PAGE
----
The calendar disseminates information on positive leadership and provides inspiration for a whole year. Research, service and learning components included:

  1. Identify and Research heroes
  2. Writing a brief but passionate description of each hero
  3. Giving an enthusiastic presentation about their most important hero
  4. Designing the calendar
  5. Reflection of each student on identifying characteristics that heroes possess
  6. Raising money for a non-profit service organization

Students sold the calendar both individually and at Lasell’s Fall Semester Connected Learning Symposium. They raised enough money to buy a sheep, a pig, a tree seedling, a trio of rabbits, a flock of chicks, and a flock of ducks for Heifer International.

The students are Kaylee Clemmey, Alexis Feinberg, Christina Garofalo, Allison Geoffroy, Alexandra Giamanco,Iván González, Cassandra Haase, Rachel Hamlin, Julie Hayes, Timothy Jutras, Sarah Mack, Erica Newton, Shayna Onofrey, Erica Picarazzi, Alyssa Ruggieri, and Erica Valente.

See other Honors 205 Sophomore Leadership projects



Investigating the Media - Learning from Each Other
Seniors and Juniors Collaborate with First-Years to Confront Genocide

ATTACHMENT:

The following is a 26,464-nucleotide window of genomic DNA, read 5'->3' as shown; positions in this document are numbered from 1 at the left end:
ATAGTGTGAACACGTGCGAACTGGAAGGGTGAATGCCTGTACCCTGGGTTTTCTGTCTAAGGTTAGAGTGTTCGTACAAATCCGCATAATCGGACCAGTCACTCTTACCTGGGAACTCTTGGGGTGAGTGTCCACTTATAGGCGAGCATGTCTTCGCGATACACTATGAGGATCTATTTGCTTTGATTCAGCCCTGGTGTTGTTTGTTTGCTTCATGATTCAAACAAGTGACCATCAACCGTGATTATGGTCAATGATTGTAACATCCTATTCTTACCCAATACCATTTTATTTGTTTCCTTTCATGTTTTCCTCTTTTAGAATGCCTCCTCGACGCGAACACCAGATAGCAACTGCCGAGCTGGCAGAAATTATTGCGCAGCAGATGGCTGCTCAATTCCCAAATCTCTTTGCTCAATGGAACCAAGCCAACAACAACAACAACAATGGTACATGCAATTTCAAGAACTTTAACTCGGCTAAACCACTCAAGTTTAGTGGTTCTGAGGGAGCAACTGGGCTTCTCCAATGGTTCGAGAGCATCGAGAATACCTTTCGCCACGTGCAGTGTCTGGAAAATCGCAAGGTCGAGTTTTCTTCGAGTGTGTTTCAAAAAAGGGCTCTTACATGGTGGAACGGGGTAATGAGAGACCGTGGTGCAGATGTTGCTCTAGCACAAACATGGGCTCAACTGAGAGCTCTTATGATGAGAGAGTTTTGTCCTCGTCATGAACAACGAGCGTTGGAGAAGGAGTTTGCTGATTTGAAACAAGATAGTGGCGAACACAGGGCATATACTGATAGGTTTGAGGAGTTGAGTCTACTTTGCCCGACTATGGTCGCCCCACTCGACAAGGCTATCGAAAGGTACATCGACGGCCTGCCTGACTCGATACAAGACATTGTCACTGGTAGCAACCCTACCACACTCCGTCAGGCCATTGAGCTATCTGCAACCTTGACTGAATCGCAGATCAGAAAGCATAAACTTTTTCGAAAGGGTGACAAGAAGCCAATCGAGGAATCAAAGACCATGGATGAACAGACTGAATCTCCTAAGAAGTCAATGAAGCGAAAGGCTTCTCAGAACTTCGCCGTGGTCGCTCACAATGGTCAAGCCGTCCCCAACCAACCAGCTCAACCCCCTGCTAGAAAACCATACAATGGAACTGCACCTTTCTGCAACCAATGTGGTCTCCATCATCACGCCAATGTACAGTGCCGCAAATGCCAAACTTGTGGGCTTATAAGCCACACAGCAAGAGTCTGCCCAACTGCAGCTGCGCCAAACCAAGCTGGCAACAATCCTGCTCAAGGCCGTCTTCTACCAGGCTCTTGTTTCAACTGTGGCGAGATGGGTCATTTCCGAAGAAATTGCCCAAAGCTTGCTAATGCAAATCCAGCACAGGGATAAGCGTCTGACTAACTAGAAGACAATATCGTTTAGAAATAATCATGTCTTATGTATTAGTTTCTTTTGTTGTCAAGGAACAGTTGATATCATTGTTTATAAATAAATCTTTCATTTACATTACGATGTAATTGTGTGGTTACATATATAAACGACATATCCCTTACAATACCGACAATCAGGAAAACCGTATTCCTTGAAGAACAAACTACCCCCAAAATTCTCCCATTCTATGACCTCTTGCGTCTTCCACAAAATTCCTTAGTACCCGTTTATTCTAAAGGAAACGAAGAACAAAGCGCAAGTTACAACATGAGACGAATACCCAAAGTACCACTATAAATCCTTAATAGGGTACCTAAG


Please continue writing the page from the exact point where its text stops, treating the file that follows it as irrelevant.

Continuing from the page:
(left to right) Allison Piché, Brianne Kujawski and Kacie Allen

Brianne Kujawski, Allison Piché, and Kacie Allen are three first-year students in Honors 101. After attending a session of the student-led course “Genocide: Darfur Film and Discussion,” they felt compelled to learn more about killing in Sudan.

In fact, they made this the topic for their research presentation in Hon 101: “The media’s role in sustaining or ending the ongoing genocide Darfur, Sudan.”

Their entire interview with Lauren Tousignant, an Honors student and one of the four students teaching “Genocide: Darfur Film and Discussion” is located on the honors in action page.

The Northeast Regional Honors Conference

Based on their research and projects in the fall Honors 205 Sophomore Leadership courses, ten sophomore Honor students were nominated to represent the Lasell Honors Program at the Northeast Regional Honors Conference this past spring.